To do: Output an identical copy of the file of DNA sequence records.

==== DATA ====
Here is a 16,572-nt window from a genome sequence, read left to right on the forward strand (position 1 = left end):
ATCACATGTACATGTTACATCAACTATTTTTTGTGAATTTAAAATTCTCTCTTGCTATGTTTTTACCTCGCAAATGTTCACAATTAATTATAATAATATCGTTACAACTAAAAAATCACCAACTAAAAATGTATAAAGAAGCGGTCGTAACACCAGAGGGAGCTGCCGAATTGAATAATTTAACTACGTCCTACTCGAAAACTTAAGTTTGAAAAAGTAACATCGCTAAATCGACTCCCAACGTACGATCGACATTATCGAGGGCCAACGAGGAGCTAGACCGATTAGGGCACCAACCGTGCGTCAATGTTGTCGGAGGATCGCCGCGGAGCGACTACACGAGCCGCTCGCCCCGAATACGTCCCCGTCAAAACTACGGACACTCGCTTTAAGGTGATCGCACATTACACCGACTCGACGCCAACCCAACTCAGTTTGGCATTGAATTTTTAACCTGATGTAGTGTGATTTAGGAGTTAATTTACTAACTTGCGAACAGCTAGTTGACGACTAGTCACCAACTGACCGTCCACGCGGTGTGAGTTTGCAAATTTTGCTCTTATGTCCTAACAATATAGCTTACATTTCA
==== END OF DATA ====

Here is a 16,572-nt window from a genome sequence, read left to right on the forward strand (position 1 = left end):
ATCACATGTACATGTTACATCAACTATTTTTTGTGAATTTAAAATTCTCTCTTGCTATGTTTTTACCTCGCAAATGTTCACAATTAATTATAATAATATCGTTACAACTAAAAAATCACCAACTAAAAATGTATAAAGAAGCGGTCGTAACACCAGAGGGAGCTGCCGAATTGAATAATTTAACTACGTCCTACTCGAAAACTTAAGTTTGAAAAAGTAACATCGCTAAATCGACTCCCAACGTACGATCGACATTATCGAGGGCCAACGAGGAGCTAGACCGATTAGGGCACCAACCGTGCGTCAATGTTGTCGGAGGATCGCCGCGGAGCGACTACACGAGCCGCTCGCCCCGAATACGTCCCCGTCAAAACTACGGACACTCGCTTTAAGGTGATCGCACATTACACCGACTCGACGCCAACCCAACTCAGTTTGGCATTGAATTTTTAACCTGATGTAGTGTGATTTAGGAGTTAATTTACTAACTTGCGAACAGCTAGTTGACGACTAGTCACCAACTGACCGTCCACGCGGTGTGAGTTTGCAAATTTTGCTCTTATGTCCTAACAATATAGCTTACATTTCA